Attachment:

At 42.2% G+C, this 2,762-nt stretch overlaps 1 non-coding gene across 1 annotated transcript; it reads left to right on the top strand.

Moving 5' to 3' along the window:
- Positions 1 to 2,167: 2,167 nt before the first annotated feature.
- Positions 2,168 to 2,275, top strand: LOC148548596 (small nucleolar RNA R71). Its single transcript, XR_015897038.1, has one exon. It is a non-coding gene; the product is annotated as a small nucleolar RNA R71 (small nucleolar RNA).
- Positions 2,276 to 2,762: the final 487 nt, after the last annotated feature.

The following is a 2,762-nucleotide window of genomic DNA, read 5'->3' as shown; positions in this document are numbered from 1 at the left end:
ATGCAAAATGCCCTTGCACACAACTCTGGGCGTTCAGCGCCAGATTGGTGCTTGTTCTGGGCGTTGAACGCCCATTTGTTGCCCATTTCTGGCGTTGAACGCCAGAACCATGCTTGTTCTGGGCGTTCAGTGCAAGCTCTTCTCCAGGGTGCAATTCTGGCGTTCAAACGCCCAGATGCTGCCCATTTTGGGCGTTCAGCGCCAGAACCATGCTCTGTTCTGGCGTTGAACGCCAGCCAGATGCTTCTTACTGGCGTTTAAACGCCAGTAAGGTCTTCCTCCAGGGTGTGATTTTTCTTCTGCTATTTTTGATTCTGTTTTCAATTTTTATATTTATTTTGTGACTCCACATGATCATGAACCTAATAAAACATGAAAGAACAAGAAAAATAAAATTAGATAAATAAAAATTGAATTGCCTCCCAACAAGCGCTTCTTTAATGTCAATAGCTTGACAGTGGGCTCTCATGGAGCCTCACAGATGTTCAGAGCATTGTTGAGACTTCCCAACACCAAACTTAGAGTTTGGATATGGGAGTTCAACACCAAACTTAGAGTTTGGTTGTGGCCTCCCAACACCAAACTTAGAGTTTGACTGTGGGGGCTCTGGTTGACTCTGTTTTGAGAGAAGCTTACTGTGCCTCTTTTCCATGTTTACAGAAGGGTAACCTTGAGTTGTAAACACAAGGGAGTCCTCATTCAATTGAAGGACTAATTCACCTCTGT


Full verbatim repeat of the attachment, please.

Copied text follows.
At 42.2% G+C, this 2,762-nt stretch overlaps 1 non-coding gene across 1 annotated transcript; it reads left to right on the top strand.

Moving 5' to 3' along the window:
- Positions 1 to 2,167: 2,167 nt before the first annotated feature.
- Positions 2,168 to 2,275, top strand: LOC148548596 (small nucleolar RNA R71). Its single transcript, XR_015897038.1, has one exon. It is a non-coding gene; the product is annotated as a small nucleolar RNA R71 (small nucleolar RNA).
- Positions 2,276 to 2,762: the final 487 nt, after the last annotated feature.

The following is a 2,762-nucleotide window of genomic DNA, read 5'->3' as shown; positions in this document are numbered from 1 at the left end:
ATGCAAAATGCCCTTGCACACAACTCTGGGCGTTCAGCGCCAGATTGGTGCTTGTTCTGGGCGTTGAACGCCCATTTGTTGCCCATTTCTGGCGTTGAACGCCAGAACCATGCTTGTTCTGGGCGTTCAGTGCAAGCTCTTCTCCAGGGTGCAATTCTGGCGTTCAAACGCCCAGATGCTGCCCATTTTGGGCGTTCAGCGCCAGAACCATGCTCTGTTCTGGCGTTGAACGCCAGCCAGATGCTTCTTACTGGCGTTTAAACGCCAGTAAGGTCTTCCTCCAGGGTGTGATTTTTCTTCTGCTATTTTTGATTCTGTTTTCAATTTTTATATTTATTTTGTGACTCCACATGATCATGAACCTAATAAAACATGAAAGAACAAGAAAAATAAAATTAGATAAATAAAAATTGAATTGCCTCCCAACAAGCGCTTCTTTAATGTCAATAGCTTGACAGTGGGCTCTCATGGAGCCTCACAGATGTTCAGAGCATTGTTGAGACTTCCCAACACCAAACTTAGAGTTTGGATATGGGAGTTCAACACCAAACTTAGAGTTTGGTTGTGGCCTCCCAACACCAAACTTAGAGTTTGACTGTGGGGGCTCTGGTTGACTCTGTTTTGAGAGAAGCTTACTGTGCCTCTTTTCCATGTTTACAGAAGGGTAACCTTGAGTTGTAAACACAAGGGAGTCCTCATTCAATTGAAGGACTAATTCACCTCTGT